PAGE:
Starkey Ranch is hitting the reset button.
Four years after county commissioners approved a plan for the last piece of the Starkey family's namesake ranch, they approved a new plan this week for a 5,000-home development on 2,500 acres along State Road 54.
The initial approval came amid the historic economic recession and Florida's real estate meltdown. The new plan could be an early indication that the home market is starting to come back to life.
"This is the first major community in Pasco County after the recession," said Pat Gassaway, an engineering consultant for the Starkeys.
Wheelock Street Capital has signed an initial contract to buy the eastern portion of the project, which is essentially the proposed downtown and surrounding homes near SR 54 and Gunn Highway. That section includes about half of the development's proposed homes. The first homes could go up in the first three months of 2014.
Starkey Ranch is also the first major development to be approved after a major growth overhaul in Pasco. While development slowed to a crawl over the past several years, officials have been revamping their growth policies to encourage dense development along the county's western and southern edges. Gassaway praised county staffers for their "desire to build consensus, not just to regulate."
Trey Starkey, whose family owns the land, added: "The attitude in the county is 'open for business.' The staff was really working to get this thing across the finish line."
Among other things, the project is getting a break under the county's new "mobility fee" system, which is the new method of calculating how much developers pay for road projects. Under the plan, the developer will pay $30 million. But the county would chip in another $12 million toward road projects on Starkey Ranch's behalf because the plan fits with the county's efforts to promote business and smart growth projects. About half of that figure is tied to office and industrial uses, and the other half is tied to the mixed-use development pattern intended to reduce car trips.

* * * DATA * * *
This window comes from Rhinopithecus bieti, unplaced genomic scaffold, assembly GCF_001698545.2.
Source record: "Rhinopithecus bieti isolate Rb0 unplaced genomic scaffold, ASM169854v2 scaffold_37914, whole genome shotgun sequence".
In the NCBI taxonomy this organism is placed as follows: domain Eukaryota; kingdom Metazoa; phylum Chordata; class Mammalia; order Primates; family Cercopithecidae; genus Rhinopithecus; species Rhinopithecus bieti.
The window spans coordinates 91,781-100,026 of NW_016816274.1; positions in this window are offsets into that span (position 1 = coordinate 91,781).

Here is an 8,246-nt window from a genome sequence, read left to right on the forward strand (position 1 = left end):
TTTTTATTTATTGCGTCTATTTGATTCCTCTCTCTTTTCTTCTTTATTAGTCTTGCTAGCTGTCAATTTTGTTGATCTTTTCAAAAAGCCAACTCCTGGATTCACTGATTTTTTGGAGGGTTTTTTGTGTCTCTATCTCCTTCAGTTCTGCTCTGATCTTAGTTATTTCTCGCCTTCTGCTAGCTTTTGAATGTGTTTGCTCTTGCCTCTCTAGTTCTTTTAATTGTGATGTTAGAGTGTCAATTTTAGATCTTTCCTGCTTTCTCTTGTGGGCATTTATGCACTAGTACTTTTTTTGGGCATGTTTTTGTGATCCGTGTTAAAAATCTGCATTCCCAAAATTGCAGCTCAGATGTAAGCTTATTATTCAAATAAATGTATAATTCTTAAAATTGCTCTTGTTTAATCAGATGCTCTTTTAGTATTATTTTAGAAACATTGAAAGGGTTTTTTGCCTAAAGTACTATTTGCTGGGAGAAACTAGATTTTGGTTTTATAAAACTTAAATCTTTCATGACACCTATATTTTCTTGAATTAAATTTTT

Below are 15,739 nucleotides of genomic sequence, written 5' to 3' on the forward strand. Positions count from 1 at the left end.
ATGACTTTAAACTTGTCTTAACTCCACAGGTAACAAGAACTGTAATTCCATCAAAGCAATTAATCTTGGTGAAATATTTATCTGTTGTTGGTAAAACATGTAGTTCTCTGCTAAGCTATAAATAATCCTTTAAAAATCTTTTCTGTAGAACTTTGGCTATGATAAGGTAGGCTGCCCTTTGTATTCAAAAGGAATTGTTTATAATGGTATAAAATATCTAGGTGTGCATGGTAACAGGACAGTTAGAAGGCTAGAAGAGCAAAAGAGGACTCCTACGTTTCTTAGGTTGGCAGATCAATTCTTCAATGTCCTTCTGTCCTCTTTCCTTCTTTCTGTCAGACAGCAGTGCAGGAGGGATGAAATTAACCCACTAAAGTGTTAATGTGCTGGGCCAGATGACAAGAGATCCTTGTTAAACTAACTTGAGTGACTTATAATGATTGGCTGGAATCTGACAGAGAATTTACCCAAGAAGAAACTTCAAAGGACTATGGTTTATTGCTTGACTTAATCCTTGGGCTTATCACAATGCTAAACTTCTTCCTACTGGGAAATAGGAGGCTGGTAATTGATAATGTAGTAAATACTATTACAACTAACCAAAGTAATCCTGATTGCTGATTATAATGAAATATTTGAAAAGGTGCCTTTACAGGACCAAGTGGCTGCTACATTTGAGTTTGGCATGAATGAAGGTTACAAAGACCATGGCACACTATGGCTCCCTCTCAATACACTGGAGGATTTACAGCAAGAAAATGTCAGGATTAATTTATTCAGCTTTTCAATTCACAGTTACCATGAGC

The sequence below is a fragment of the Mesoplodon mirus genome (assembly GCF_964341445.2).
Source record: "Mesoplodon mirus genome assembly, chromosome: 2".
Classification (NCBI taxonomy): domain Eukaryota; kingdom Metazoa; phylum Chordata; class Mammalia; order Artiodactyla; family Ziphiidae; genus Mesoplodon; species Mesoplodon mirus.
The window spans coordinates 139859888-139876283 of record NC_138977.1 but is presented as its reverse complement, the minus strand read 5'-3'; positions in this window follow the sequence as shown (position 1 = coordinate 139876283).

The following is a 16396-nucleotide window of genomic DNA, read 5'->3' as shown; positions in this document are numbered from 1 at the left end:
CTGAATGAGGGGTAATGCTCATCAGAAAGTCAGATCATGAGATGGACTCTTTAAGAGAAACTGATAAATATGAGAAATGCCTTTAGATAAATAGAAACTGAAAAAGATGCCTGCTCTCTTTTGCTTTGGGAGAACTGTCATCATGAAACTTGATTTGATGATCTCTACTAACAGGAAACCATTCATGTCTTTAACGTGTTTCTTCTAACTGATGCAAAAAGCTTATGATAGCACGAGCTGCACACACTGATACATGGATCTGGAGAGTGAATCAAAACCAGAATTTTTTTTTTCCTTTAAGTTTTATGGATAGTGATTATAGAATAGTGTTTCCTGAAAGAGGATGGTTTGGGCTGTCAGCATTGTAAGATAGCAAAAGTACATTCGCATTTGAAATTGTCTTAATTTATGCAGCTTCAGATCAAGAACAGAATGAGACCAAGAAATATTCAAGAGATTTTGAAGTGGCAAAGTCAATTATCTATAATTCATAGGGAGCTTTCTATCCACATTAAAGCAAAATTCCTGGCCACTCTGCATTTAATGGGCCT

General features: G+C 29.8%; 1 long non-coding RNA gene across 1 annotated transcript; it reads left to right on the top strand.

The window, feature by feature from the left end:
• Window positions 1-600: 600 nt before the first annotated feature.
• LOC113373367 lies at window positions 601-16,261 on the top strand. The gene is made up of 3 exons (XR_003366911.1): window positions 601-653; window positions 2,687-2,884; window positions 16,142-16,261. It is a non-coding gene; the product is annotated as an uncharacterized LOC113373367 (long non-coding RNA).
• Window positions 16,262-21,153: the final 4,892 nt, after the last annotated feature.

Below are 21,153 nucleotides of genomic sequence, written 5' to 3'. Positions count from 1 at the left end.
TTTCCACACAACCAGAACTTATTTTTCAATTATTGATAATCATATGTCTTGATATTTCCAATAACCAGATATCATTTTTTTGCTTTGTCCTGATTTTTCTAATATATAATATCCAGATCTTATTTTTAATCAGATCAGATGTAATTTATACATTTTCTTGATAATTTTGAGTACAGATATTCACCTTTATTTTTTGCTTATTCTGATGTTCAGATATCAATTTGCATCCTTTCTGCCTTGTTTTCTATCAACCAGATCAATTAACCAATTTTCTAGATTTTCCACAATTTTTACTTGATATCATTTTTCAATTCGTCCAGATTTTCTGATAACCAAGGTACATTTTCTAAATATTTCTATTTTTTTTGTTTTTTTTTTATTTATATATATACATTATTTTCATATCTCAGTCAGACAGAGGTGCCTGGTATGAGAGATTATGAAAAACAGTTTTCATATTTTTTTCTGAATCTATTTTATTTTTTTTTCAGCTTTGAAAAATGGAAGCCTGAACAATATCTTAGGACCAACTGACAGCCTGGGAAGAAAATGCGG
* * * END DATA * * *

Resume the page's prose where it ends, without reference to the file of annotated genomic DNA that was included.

Many aspects of the new plan are similar to those of the 2008 plan. Both envision a dense village at the corner of SR 54 and Gunn Highway. Both call for a business park at SR 54 and Trinity Boulevard. Both include a development pattern heavily reliant on diffuse grid networks, bike trails and pedestrian-friendly elements.
The new plan drops some architectural elements, such as elevated front porches and alleys, that proved too costly in a down market.
The new plan adds nearly 800 new homes, for a total of 5,050. The bulk of those would be clustered in four villages that would each require a park and a civic or office building at the core. Those areas would feature dense development and include shorter blocks that are friendlier to walkers.
About 1,000 homes would be located in the "suburban" area of the project between the villages and the 16,000-acre Starkey Wilderness Preserve. A portion of the area was originally planned as conservation land. Some of that land would still serve as mitigation for wetland damage associated with the development.
The plan loses 94,000 square feet of office space but gains 130,000 square feet of light industrial space. It includes a 220-room hotel, but plans no longer call for a movie theater or an assisted living facility.
The plan calls for a 40-acre park adjacent to a future elementary and middle school. The county could later double the size of the park, and one option is to build more adult softball fields.
One remaining sticking point at Tuesday's commission meeting was a proposal from county staffers to dedicate a 51-acre strip of land as a conservation buffer along the southern edge of the nearly 19,000-acre Starkey Wilderness Preserve. That was rejected unanimously by commissioners.
"I think the 19,000 acres is more than enough," said Commissioner Henry Wilson.
Lee Logan can be reached at firstname.lastname@example.org or (727) 869-6236.